State of play

Lovely and busy at the moment. Actually, slightly scarily too busy. I’ve got myself into another one of those situations whereby I’m slightly over-worked now with the possibility of really fucking myself over in the next few months.

The Pain In The Arse treatment has to be approved by three people. Two of them have read it and really like it, just waiting for the verdict from the third now.

In the meantime I’ve been disassembling a script and weeding out the pointless bits in order to accommodate the potential director’s notes. It’s going to be a very substantial re-write and so far I’ve managed to clear out a lot of deadwood, re-think the plot, index card it and re-write the first act.

It’s going well, but I have to stop. Which is a shame because I’m really getting into it.

The reason I have to stop is because I’ve got to knock up a treatment for a new film which is provisionally slated to shoot in January. I promised the producer I’d start the treatment at the beginning of October and since this one is more pressing than the re-write then it has to take precedence.

When I suggested the beginning of October as the start date, I was still blissfully optimistic about the PITA treatment which was nearly finished and surely wouldn’t take more than a few more days. That would leave most of September for the re-write and straight into the new treatment in October.

Unfortunately, the PITA treatment wasn’t giving in without a fight and took up most of the re-write’s time. Add in a brief bout of malaria and I’m running a little behind.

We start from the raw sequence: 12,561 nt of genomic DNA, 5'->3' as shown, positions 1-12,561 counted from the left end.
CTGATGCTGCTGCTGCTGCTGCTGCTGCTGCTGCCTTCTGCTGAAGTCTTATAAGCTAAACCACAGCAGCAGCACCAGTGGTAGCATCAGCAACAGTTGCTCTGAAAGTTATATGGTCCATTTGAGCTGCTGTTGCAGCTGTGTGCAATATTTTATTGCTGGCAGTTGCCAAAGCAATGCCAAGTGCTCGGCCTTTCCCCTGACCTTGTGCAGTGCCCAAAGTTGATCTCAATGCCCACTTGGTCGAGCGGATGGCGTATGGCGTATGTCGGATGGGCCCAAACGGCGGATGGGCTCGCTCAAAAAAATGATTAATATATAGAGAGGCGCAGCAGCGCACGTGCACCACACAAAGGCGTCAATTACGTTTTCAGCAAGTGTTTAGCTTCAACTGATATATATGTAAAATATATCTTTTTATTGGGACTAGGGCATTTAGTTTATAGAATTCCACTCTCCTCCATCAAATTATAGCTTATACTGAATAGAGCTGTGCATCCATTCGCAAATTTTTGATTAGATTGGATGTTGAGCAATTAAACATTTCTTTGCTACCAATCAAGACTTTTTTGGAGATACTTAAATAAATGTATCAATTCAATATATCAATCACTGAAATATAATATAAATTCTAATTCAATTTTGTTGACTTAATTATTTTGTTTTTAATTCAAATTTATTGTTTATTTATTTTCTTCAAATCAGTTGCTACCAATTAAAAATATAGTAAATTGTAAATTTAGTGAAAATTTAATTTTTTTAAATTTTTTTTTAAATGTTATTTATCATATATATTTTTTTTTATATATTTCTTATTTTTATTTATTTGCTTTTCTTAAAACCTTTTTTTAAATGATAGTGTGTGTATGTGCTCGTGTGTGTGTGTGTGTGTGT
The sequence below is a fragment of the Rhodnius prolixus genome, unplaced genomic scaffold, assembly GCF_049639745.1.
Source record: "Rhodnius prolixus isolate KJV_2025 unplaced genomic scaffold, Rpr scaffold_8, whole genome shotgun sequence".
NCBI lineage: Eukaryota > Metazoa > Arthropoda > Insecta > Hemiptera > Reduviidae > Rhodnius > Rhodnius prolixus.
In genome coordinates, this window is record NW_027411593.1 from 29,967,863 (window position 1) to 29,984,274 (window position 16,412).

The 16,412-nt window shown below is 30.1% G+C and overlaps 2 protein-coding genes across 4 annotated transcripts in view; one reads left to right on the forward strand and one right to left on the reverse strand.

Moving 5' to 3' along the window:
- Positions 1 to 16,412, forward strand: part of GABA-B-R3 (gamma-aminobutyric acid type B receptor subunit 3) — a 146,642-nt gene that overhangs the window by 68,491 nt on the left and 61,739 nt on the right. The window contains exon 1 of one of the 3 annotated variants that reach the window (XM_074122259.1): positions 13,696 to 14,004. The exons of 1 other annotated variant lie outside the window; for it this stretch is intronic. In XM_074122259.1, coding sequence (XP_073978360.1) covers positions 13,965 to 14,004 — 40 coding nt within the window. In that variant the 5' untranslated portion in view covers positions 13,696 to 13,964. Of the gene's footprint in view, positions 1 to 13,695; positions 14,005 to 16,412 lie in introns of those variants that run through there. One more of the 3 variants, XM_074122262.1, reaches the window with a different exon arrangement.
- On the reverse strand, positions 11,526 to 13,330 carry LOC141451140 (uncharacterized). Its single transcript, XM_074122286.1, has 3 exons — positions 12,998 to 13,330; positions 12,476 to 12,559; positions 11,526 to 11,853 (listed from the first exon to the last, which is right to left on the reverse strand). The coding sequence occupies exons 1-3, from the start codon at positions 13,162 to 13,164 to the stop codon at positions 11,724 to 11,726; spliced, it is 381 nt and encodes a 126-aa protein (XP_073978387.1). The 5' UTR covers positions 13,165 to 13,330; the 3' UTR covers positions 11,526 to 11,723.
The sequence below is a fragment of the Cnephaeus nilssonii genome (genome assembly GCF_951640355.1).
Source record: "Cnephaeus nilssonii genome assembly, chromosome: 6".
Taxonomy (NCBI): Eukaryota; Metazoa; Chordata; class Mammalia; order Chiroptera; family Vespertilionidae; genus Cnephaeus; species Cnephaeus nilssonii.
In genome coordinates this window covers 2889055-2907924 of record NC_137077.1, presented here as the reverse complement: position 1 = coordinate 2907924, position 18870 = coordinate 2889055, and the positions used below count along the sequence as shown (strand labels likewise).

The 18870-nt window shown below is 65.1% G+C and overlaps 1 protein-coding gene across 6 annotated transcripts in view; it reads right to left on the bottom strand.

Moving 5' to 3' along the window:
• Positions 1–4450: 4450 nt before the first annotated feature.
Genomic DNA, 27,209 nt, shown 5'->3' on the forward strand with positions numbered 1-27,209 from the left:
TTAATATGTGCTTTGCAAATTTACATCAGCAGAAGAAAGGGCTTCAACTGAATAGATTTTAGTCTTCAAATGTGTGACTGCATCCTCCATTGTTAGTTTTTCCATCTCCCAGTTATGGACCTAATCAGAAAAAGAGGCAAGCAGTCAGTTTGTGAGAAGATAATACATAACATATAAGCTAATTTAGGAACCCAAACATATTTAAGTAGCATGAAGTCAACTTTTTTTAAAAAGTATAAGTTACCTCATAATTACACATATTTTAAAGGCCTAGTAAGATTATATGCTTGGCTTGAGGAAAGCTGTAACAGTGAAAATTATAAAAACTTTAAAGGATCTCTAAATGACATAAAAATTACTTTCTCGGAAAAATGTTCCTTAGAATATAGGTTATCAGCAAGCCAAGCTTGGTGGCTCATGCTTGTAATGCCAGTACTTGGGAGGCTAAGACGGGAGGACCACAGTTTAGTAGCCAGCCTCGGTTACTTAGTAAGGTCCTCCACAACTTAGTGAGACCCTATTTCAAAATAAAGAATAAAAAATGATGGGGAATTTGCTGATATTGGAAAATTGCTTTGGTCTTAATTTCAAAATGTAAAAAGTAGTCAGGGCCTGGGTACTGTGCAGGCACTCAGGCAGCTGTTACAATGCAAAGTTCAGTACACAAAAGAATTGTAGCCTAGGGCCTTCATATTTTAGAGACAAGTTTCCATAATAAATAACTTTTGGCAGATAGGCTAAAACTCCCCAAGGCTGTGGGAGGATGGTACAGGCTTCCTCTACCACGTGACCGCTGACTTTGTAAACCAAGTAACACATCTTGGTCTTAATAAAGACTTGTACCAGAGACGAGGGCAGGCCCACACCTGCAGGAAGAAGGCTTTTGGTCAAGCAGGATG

So that’s where I’m at. Hopefully this new treatment is going to be lovely to write and will slip peacefully from my brain onto the page. I’ve got all the basic plot points worked out and it seems simple enough, but you never can tell with these tricksy bastards.

A worrisome blip on the horizon comes in the form of two meetings this month which could lead to two new projects: one for theatre, one for TV. I’ve kind of agreed to these things because in my head it will all be lovely and I’ll have plenty of time, but my PITA experience has made me mildly suspicious of my ability to judge how long a project will take. Add to that the possibility of the PITA screenplay being requested and the future goes from worrisome to frighteningly impossible.

Still, it’s tough, I’ve agreed to the work and I’ll just have to get on with it as best I can. If it leads to a couple of nights without sleep, so be it. As I’ve said many times before, it’s nice to have these kind of problems. It’s nice to be in demand.

Categories: Progress, Random Witterings | 7 Comments

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7 thoughts on “State of play

  1. Great to be so busy! Nice one! But – question. Is your PITA treatment taking longer than you anticipated because you’re just not getting it right yet or because the three people who have to sign off on it can’t make up their bloody minds?

    It’s possible to sustain a high output as a scriptwriter, but the problem comes when you find yourself working with a team that simply dare not commit. The moment you advance to script stage, they no longer have you by the short and curlies in the same way as they do when you’re rehashing the treatment. Some producers find the treatment stage well within their comfort zone – they can go on amending it indefinitely – but are scared of scripts because they just don’t understand them. They lose a bit of their control when they allow the scriptwriter to get on with what he or she is good at.